The evidence presented throughout the trial was compelling. There was, of course, the earring. There was also his history of picking up lone female hitchhikers and physically and sexually assaulting them. There was the timeline, with the state alleging that Hayley entered his car between 11:40am and 1:36pm in Badgingarra. Wark had been on his way to Perth.
But there were some unusual details about what happened when Wark arrived in Perth. He had not packed any toiletries, or unpacked his groceries, which the state claimed was evidence Wark was in a hurry.
On 21st of January, 2018, Wark was found guilty of murdering Hayley Dodd in the WA Supreme Court, and handed a life sentence.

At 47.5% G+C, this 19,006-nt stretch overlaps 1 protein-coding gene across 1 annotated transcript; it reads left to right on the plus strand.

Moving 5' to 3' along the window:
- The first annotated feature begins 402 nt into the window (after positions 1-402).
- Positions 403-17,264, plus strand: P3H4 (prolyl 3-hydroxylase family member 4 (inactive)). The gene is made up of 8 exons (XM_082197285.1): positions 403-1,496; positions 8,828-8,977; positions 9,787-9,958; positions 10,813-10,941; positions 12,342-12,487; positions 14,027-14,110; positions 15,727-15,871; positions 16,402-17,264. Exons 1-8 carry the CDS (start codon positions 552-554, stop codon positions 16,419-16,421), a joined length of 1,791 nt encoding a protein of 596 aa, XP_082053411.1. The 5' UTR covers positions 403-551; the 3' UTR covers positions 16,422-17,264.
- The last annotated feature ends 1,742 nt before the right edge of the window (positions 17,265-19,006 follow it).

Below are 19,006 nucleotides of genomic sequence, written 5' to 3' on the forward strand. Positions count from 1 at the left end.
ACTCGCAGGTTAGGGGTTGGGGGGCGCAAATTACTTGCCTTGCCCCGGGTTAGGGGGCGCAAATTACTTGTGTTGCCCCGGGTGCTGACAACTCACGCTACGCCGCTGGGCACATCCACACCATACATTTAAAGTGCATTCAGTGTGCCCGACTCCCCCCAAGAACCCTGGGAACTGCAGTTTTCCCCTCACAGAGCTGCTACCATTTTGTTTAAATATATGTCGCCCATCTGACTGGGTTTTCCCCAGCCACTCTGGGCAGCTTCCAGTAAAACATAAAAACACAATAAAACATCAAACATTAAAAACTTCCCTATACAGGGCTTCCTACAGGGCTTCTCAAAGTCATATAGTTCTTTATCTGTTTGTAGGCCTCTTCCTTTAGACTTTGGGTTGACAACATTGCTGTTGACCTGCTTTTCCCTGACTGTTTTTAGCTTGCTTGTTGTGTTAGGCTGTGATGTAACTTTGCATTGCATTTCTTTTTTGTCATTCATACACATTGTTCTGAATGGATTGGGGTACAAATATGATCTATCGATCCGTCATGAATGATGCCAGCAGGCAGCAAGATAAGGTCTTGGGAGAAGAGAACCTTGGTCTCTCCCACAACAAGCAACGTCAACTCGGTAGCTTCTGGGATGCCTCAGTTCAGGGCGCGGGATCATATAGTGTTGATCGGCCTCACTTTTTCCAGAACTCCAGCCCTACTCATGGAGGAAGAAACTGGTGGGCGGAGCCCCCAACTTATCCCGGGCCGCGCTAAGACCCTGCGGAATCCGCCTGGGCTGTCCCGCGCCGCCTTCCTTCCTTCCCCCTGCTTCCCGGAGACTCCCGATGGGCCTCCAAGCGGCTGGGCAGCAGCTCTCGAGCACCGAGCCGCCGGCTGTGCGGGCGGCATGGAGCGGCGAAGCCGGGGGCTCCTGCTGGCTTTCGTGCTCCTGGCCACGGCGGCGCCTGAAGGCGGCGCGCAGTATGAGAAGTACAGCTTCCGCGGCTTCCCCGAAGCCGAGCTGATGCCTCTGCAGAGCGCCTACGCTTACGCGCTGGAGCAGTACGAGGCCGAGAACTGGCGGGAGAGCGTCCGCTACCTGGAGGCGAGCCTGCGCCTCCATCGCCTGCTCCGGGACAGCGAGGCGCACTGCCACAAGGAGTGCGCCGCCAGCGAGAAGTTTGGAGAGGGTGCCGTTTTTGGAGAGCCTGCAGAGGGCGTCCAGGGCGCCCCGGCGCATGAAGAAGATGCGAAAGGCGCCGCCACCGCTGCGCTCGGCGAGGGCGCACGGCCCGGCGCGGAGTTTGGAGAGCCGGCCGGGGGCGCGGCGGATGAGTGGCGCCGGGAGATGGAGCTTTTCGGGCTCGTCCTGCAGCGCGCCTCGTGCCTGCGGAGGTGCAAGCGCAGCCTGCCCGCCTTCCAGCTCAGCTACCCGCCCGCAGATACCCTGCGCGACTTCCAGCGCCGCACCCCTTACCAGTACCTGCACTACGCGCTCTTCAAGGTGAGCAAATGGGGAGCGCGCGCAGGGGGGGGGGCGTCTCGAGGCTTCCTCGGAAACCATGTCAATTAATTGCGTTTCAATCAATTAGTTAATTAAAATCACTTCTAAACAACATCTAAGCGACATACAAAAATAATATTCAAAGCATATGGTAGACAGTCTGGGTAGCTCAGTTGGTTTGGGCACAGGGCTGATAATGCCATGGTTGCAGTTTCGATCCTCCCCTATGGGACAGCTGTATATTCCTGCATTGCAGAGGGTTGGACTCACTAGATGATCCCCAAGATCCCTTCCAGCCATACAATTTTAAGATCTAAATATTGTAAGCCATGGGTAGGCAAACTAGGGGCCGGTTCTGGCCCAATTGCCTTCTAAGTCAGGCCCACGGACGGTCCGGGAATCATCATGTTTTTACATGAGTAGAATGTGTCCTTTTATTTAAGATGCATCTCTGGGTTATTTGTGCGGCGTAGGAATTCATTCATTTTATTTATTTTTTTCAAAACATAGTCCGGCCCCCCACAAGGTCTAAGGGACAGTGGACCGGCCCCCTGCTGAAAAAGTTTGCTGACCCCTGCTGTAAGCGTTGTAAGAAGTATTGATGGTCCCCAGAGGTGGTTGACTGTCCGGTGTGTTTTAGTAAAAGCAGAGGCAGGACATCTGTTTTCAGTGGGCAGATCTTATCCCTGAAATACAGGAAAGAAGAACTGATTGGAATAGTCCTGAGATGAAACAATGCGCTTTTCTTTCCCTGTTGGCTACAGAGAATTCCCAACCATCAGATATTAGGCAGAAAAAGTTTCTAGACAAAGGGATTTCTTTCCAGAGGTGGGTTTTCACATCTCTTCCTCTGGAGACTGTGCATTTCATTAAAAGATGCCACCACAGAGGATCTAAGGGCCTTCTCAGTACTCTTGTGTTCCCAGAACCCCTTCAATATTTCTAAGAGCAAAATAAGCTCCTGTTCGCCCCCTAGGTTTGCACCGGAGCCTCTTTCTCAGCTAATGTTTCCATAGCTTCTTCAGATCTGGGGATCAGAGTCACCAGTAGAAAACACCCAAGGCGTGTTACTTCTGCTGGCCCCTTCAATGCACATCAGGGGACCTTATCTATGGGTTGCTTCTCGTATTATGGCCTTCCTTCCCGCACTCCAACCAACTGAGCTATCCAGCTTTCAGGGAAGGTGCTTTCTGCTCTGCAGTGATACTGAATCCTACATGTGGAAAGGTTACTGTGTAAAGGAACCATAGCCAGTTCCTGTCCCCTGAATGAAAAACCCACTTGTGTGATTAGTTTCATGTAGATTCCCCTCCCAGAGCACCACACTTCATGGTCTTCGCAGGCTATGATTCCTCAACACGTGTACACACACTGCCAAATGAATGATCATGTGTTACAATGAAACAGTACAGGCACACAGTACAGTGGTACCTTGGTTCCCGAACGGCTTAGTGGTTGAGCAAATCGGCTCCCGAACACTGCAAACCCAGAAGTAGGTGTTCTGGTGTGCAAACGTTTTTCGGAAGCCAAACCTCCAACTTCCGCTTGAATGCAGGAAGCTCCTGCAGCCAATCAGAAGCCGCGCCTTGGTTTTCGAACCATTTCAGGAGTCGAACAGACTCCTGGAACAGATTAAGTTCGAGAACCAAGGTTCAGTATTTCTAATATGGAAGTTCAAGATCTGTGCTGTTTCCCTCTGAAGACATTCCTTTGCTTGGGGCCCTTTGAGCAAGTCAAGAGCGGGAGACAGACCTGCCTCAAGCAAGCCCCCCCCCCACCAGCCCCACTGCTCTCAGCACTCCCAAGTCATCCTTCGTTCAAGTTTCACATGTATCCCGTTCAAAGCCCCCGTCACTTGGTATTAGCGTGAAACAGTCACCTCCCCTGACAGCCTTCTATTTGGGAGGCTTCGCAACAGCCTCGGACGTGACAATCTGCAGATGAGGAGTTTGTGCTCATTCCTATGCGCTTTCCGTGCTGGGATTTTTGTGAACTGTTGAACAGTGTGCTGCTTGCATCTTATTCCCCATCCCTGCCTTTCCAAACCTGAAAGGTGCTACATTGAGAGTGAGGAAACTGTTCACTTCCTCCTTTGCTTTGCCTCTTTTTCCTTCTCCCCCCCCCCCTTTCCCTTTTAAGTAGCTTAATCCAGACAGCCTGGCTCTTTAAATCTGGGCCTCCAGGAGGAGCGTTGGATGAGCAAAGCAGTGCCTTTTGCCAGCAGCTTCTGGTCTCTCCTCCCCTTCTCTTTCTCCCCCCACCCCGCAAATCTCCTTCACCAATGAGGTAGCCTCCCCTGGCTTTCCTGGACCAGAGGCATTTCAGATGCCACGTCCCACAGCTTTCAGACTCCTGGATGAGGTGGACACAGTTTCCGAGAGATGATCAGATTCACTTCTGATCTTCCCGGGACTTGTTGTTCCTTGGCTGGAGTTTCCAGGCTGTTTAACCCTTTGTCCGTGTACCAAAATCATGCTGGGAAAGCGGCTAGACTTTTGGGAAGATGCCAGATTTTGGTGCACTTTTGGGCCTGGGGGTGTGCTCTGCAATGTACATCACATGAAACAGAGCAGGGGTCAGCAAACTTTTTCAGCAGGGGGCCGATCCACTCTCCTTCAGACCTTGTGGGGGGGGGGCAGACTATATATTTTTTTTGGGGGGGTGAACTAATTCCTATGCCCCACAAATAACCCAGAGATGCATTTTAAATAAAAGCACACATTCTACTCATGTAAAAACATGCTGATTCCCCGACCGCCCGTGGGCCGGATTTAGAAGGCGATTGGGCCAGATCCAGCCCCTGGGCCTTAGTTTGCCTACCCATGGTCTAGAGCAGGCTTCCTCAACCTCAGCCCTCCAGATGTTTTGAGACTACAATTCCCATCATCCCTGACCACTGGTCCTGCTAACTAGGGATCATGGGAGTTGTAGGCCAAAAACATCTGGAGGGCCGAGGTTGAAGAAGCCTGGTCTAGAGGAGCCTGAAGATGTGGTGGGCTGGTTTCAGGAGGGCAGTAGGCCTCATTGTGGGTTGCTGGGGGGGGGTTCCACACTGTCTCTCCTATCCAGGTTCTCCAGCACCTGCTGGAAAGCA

He showed no emotion as his sentence was handed down.
Supreme Court Justice Lindy Jenkins told Wark, “By your actions after you murdered Ms Dodd, her family has been denied the opportunity to give her a decent burial,” thus prolonging the pain and suffering of Hayley’s friends and family.
Still, Wark refused to reveal the location of Hayley’s body and so Margaret began petitioning for ‘No body, no parole‘ legislation. Under the proposed law convicted murderers would not be granted parole unless they disclosed the location of their victim’s body.
The bill has passed in Queensland, and it is now expected that it will be passed in Western Australia.
"There are times when I just want to get on my hands and knees and dig," Margaret told me.
All she wants is to know where her daughter is - a girl who will forever in her mind be 17 years old.
"You feel as though something is going to happen today," she said.